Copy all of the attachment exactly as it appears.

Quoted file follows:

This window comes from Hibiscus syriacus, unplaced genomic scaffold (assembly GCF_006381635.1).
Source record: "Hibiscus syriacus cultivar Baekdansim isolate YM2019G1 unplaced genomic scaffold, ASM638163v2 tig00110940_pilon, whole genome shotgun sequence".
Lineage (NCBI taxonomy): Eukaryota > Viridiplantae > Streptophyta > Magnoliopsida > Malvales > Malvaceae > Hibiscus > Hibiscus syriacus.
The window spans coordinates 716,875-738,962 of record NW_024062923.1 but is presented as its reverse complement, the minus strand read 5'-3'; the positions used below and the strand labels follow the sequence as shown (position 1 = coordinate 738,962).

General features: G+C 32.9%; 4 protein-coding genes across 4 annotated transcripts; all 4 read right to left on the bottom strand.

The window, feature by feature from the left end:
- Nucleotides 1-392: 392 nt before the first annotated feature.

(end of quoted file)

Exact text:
This window comes from Hibiscus syriacus, unplaced genomic scaffold (assembly GCF_006381635.1).
Source record: "Hibiscus syriacus cultivar Baekdansim isolate YM2019G1 unplaced genomic scaffold, ASM638163v2 tig00110940_pilon, whole genome shotgun sequence".
Lineage (NCBI taxonomy): Eukaryota > Viridiplantae > Streptophyta > Magnoliopsida > Malvales > Malvaceae > Hibiscus > Hibiscus syriacus.
The window spans coordinates 716,875-738,962 of record NW_024062923.1 but is presented as its reverse complement, the minus strand read 5'-3'; the positions used below and the strand labels follow the sequence as shown (position 1 = coordinate 738,962).

General features: G+C 32.9%; 4 protein-coding genes across 4 annotated transcripts; all 4 read right to left on the bottom strand.

The window, feature by feature from the left end:
- Nucleotides 1-392: 392 nt before the first annotated feature.